August 03, 2015

A Defining Moment for the Alliance?

By Julianne Smith

Williams: To what extent is it fair to classify Europe's lack of investment in defense technology and national defense budgets as a threat to the capabilities of the Atlantic alliance?

Smith: NATO is only as strong as its individual member states, which means that when members make insufficient investments in their forces, the entire alliance suffers. During the Cold War, the United States complained about its allies’ declining defense budgets but NATO was able to maintain a relatively high level of interoperability and readiness due to the scale and types of budget cuts. In the last two decades, though, the situation has become much worse. Countries that once cut defense budgets by a single digit, say four or five percent, suddenly started to cut their defense budgets by double digits. When a member state cuts its defense budget by 20 percent or more, it is often forced to eliminate full capability sets, creating capability gaps that have real consequences for the Alliance as a whole. As the Alliance has undertaken new missions in places like Afghanistan and Libya, the impact of years of “vertical” defense cuts in a number of capitals across Europe (including some of the larger allies) has become blatantly apparent. In an effort to stop the bleeding and ensure that the Alliance could maintain the full spectrum of defense capabilities it would need to face future challenges in NATO’s East and South. NATO used its Wales Summit to secure commitments from its members to halt additional cuts and, to the extent possible, work toward the goal of meeting the longstanding NATO defense spending standard of two percent of GDP. At present, roughly two-thirds of NATO members have delivered on this pledge, but implementation of those pledges is by no means guaranteed.

Williams: It seems the presence of nuclear weapons in Europe is an oft-neglected topic of conversation, yet would it be fair to say that nuclear weapons remain a cornerstone of transatlantic defense? What challenges do you see in the Euro-Atlantic world in sustaining this capability?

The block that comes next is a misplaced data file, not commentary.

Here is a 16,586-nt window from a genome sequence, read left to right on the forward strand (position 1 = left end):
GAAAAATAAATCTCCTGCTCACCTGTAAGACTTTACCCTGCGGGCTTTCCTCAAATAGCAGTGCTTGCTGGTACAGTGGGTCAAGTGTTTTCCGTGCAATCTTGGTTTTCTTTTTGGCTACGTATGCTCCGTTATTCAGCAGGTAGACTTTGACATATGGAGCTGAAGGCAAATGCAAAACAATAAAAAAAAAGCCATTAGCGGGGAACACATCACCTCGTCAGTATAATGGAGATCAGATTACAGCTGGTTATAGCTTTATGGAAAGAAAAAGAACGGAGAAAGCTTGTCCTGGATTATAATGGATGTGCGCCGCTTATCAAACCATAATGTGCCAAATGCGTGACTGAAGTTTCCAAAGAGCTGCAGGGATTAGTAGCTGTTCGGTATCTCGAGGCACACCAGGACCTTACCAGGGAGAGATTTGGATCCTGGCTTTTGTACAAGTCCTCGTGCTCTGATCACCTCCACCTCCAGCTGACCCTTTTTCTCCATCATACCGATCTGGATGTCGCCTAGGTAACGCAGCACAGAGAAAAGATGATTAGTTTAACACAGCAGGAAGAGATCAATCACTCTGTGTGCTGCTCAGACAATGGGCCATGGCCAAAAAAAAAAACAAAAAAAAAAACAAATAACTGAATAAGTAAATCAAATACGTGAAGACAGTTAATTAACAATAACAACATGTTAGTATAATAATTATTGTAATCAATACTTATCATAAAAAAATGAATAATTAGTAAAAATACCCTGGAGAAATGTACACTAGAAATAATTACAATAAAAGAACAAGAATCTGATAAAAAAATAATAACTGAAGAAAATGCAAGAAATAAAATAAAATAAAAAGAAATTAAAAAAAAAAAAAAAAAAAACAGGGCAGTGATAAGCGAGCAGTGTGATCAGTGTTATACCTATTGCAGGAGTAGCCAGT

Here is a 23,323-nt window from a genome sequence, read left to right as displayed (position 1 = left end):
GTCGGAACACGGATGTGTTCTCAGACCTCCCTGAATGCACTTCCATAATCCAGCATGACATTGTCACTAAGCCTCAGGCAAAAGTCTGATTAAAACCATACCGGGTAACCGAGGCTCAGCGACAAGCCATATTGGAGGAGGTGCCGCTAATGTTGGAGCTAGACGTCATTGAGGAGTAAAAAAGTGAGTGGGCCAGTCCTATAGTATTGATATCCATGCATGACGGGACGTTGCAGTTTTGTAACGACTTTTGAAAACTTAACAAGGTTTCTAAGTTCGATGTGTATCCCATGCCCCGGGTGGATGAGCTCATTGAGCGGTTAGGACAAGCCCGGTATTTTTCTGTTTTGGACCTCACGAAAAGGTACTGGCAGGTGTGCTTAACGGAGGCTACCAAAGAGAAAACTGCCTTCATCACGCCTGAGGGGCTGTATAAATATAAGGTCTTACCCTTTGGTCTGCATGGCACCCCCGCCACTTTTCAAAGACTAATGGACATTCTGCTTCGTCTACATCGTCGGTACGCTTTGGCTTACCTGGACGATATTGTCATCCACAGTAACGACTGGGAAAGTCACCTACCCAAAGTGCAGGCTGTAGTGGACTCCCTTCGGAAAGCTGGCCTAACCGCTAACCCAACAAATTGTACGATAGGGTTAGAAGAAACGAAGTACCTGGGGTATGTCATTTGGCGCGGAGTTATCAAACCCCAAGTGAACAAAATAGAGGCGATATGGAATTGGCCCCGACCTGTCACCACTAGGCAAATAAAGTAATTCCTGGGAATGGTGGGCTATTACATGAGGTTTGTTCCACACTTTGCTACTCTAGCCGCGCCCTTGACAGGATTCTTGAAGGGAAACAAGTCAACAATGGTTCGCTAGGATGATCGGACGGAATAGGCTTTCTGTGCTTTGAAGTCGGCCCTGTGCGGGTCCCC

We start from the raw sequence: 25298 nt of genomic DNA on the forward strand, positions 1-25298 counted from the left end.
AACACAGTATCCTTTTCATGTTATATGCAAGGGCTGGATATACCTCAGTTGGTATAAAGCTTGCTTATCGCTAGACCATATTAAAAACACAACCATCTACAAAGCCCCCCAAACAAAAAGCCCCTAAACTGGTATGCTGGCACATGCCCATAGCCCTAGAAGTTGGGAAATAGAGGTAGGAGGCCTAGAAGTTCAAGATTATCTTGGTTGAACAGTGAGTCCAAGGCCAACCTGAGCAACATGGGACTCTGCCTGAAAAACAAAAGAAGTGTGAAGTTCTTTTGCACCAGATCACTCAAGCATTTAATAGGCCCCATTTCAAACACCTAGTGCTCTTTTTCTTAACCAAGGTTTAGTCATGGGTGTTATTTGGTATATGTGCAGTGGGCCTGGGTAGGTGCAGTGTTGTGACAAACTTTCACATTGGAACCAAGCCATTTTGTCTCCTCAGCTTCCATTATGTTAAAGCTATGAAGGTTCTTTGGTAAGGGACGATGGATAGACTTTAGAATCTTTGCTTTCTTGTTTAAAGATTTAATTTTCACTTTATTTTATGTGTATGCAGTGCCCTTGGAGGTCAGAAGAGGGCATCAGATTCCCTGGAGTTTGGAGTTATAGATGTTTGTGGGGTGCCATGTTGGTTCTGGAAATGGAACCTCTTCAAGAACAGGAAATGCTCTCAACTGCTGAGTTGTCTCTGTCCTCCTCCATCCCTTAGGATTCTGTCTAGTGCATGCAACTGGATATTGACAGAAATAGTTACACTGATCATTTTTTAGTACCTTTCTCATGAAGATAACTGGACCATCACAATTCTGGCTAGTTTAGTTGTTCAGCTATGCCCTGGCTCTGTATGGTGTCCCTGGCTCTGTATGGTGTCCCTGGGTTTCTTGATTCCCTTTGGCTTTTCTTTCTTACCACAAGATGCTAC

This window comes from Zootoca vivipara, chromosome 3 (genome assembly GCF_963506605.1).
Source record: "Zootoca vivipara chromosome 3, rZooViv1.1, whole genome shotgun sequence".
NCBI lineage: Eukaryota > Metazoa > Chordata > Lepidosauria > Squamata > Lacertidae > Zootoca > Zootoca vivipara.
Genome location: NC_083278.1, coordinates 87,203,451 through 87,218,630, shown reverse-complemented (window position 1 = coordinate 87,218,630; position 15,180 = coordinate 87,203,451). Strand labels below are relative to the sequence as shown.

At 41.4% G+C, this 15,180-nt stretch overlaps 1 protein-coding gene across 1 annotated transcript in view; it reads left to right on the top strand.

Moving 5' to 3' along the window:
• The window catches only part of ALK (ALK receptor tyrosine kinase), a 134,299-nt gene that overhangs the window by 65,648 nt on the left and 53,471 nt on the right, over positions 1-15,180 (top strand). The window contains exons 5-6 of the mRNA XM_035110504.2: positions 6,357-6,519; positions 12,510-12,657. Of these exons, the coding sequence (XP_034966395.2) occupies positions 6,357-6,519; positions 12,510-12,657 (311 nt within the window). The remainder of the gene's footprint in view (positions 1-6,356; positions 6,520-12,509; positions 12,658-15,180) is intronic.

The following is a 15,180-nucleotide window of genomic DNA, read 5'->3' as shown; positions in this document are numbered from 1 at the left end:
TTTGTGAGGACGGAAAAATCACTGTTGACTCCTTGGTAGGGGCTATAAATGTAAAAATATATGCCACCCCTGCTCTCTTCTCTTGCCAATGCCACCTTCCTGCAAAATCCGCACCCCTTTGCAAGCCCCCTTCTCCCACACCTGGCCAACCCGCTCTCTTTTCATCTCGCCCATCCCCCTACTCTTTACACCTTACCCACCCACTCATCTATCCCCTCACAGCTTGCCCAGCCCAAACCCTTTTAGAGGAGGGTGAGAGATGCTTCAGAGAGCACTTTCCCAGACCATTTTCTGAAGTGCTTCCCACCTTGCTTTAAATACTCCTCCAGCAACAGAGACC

Smith: At its Lisbon Summit in 2010, NATO tasked itself with a comprehensive review of its defense posture – including nuclear weapons. The so-called deterrence and defense posture review (DDPR) reaffirmed that nuclear weapons remain a core component of the Alliance’s deterrence and defense capabilities. But the review itself revealed a number of divides inside the Alliance between those that possess nuclear weapons and those that do not. Some Allies, like Germany, were advocating for further reductions of non-strategic nuclear weapons in Europe but met stiff resistance from France, among others. One thing all NATO members at the time agreed on, however, was the importance of laying the groundwork for future confidence-building talks with Russia on tactical nuclear weapons. Unfortunately, that enthusiasm to pursue a dialogue with Russia in the nuclear sphere (in the wake of the U.S.-Russia New START agreement signed in April of 2010) has now been eclipsed by one of the lowest periods in U.S.-Russia and NATO-Russia relations. In light of the Russia/Ukraine crisis, Russia’s nuclear saber rattling, and its violation of the INF Treaty, the core activities of the NATO-Russia Council have been suspended, and allies are now raising new questions about the degree to which the Alliance should be bolstering its deterrence and reassurance efforts. Some analysts have also suggested that the Alliance make changes to its nuclear posture1. With tensions so high between Russia and the West, it is hard to imagine the Alliance making any major changes to its nuclear doctrine and posture, in any direction.

Williams: NATO's Libya campaign demonstrated gaps in European capability. Are those gaps wider today?

Smith: The gaps that were exposed during the Libya campaign were a result of years of declining defense budgets and a lack of investment in high-end capabilities, training and personnel. Since that mission, the Alliance has worked to identify the capability gaps and sought opportunities to fill them. That said, because European defense budgets have continued to decline even after the Libya mission, many of those gaps have continued to widen. Thanks to the pledges at NATO’s Wales Summit, however, the hope is that most members of the Alliance will reverse years of declining budgets and gradually make new investments that will increase members’ – and therefore NATO’s – ability to project power and sustain medium- to long-term operations.

Williams: Does Article 5 offer enough assurances of defense to NATO's allies in the Baltics?

Smith: Over the course of the last year, the Alliance has undertaken a number of measures designed to reassure allies in Central and Eastern Europe. Those measures include new training and exercises, the creation of a Very High Readiness Joint Task Force (VJTF) inside the NATO Response Force, an expansion of NATO air policing over the Baltic States, and a U.S. decision to preposition military assets in Central and Eastern Europe. While the countries of Central and Eastern Europe appreciate those initiatives, many NATO members in the region continue to worry whether the Alliance would come to their aid in the face of an Article 5 attack. Such concerns are particularly acute in regards to hybrid warfare. For example, how would NATO respond if a Baltic State experienced a devastating cyber attack that was attributed to Moscow? Would allies believe that such an attack justified an Article 5 response? Polling data from publics on both sides of the Atlantic show a range of views, including uncertainty about the need to respond2. Of course, one hopes that the elites of those countries would not exhibit the same level of hesitation, although informal conversations I have had with European policymakers on this subject do give me pause.